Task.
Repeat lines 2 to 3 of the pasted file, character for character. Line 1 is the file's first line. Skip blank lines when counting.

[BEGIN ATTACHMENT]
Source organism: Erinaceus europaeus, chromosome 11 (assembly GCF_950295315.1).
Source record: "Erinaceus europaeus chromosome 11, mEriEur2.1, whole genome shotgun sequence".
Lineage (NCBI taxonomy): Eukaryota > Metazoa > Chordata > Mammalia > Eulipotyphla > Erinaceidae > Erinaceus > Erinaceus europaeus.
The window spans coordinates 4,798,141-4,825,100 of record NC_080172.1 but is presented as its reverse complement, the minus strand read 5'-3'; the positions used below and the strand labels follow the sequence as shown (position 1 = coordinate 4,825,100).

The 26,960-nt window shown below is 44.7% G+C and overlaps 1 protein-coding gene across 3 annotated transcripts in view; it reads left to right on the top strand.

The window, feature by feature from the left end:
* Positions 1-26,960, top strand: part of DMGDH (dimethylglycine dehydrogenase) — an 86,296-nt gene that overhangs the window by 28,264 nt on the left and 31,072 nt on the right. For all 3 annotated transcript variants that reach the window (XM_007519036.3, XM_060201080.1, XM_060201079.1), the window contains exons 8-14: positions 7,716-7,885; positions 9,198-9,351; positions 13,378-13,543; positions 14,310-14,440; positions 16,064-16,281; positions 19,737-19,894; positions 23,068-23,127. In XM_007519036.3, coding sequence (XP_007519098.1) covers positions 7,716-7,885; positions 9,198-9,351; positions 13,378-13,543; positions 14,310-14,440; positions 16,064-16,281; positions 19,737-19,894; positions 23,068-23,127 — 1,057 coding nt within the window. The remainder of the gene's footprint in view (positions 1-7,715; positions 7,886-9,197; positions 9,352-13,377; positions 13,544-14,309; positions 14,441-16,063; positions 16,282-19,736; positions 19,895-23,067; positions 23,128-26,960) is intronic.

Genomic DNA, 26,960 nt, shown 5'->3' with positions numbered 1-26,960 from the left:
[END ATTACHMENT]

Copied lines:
Source record: "Erinaceus europaeus chromosome 11, mEriEur2.1, whole genome shotgun sequence".
Lineage (NCBI taxonomy): Eukaryota > Metazoa > Chordata > Mammalia > Eulipotyphla > Erinaceidae > Erinaceus > Erinaceus europaeus.